Gizmodo reports that UPS has been delivering cargo in self-driving trucks for several months and no one knew.
UPS announced on Thursday that venture capital has made a minority investment in TuSimple. The announcement also revealed that since May TuSimple autonomous trucks have been pulling UPS loads on a 115-mile route between Phoenix and Tucson.
UPS confirmed to Gizmodo, this is the first time UPS announces that they have used TuSimple autonomous trucks to deliver parcels in the state.
About the same time that the UPS and TuSimple program began, the United States Postal Service and TuSimple published a two-week pilot program to deliver mail between Phoenix and Dallas, a 1,000-mile trip.
TuSimple claims it can reduce the average shipping cost of a tractor-trailer by 30 percent. In an announcement about the new partnership, UPS Venture's managing partner, Todd Lewis, said the venture arm "collaborates with startups to explore new technologies and tailor them to help meet our specific needs."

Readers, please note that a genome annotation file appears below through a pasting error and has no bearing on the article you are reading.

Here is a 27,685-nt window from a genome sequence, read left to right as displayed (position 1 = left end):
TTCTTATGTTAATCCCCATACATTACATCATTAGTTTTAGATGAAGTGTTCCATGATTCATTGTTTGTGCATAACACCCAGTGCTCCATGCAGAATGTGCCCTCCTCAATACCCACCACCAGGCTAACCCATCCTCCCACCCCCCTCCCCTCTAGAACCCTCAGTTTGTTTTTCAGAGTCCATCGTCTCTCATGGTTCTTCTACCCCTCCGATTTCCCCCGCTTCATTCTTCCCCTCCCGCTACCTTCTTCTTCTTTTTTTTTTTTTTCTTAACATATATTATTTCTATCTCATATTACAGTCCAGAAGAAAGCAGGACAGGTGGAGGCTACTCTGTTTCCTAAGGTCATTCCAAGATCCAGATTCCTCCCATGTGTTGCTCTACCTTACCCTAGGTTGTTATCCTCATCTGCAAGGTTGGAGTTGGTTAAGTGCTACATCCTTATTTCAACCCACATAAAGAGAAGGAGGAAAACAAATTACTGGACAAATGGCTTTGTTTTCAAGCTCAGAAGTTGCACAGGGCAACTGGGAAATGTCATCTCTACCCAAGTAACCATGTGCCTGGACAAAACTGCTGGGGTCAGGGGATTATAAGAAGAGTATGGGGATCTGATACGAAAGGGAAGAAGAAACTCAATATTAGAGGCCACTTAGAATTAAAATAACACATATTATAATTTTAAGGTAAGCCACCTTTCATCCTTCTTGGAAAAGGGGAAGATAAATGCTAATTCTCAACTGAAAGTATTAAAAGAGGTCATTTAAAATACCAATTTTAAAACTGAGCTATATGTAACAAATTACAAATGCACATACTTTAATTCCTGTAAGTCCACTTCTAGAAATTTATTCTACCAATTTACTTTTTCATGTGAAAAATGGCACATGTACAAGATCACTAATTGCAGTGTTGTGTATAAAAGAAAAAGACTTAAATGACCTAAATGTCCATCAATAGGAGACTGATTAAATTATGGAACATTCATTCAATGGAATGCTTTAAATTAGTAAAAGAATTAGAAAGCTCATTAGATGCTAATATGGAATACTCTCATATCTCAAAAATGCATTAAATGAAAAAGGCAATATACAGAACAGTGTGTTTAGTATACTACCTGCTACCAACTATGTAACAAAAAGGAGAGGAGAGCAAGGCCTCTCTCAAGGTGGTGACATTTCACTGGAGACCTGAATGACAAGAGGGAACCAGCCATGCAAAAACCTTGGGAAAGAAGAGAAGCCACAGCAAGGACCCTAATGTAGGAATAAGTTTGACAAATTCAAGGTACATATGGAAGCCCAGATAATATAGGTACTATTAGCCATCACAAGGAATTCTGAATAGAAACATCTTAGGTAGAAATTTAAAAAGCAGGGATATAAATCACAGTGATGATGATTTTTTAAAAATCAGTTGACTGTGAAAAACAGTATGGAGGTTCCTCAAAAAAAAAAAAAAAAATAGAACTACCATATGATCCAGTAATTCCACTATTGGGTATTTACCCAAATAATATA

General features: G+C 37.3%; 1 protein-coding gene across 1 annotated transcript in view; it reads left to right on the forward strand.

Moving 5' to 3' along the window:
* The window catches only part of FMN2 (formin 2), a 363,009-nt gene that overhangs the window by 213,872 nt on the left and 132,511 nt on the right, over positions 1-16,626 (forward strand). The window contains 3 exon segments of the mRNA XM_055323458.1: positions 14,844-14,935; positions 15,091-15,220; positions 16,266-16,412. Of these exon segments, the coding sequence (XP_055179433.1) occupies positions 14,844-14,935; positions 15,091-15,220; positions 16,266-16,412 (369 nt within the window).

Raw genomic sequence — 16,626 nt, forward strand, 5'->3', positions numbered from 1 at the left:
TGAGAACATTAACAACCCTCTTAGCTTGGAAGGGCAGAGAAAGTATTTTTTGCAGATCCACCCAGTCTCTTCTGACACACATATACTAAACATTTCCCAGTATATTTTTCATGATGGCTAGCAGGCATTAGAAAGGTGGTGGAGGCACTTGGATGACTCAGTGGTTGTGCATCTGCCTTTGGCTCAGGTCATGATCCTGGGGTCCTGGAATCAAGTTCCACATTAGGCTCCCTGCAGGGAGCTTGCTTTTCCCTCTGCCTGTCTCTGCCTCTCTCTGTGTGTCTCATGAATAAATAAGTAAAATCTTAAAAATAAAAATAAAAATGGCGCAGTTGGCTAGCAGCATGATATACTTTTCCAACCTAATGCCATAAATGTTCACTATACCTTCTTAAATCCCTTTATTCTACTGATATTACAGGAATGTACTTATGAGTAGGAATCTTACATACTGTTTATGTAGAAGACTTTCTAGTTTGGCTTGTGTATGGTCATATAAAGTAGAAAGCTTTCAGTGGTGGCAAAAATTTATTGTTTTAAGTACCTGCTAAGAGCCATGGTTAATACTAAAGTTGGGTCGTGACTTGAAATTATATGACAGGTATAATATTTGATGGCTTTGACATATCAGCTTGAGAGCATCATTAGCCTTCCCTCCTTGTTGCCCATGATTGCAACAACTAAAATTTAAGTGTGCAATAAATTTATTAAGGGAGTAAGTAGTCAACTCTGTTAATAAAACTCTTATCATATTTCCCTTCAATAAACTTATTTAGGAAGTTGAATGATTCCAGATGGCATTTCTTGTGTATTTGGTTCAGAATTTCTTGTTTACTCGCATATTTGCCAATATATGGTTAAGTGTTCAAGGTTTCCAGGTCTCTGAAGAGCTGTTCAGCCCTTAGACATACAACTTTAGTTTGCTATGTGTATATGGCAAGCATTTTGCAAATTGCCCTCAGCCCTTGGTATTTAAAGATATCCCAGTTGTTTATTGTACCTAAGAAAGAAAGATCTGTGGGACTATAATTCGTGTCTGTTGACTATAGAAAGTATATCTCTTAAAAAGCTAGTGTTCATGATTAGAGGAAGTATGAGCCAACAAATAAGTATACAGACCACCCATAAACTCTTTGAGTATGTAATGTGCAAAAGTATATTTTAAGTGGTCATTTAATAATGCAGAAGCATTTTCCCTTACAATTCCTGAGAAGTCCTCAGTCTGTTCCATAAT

UPS would not share the terms in agreement with Gizmodo. TuSimple did not immediately respond to a request for comment.
TuSimple puts its own autonomous technology – which relies on nine cameras and two LIDAR sensors – into Navistar vehicles.
Zero engagements in a storm.
TuSimple is now connected to both UPS and US Post Office (USPS).
16. February I commented on Self-Driving Truck Startup "TuSimple" Confident of Commercial Driverless by 2021.
The company's cameras can see about 1,000 feet, or 3280 feet ahead, said Chuck Price, TuSimple's chief product manager. " From half a mile away we can spot emergency vehicles, cars destroyed on the side of the road, people walking around ," Price said.
" We are sure we will have our first commercial driverless operation in late 2020 to 2021 Mr. Price said.
Technology Not the Holdup
For now, there are backup drivers. This will change over the next two years.
The main focus is not technology, but federal law.
Commercial driverless will be here by the end of 2021 if federal regulation permits, which I expect.
within a few years of federal approval, the most educated traffic on the highways will be driverless.
Mike "Mish" Shedlock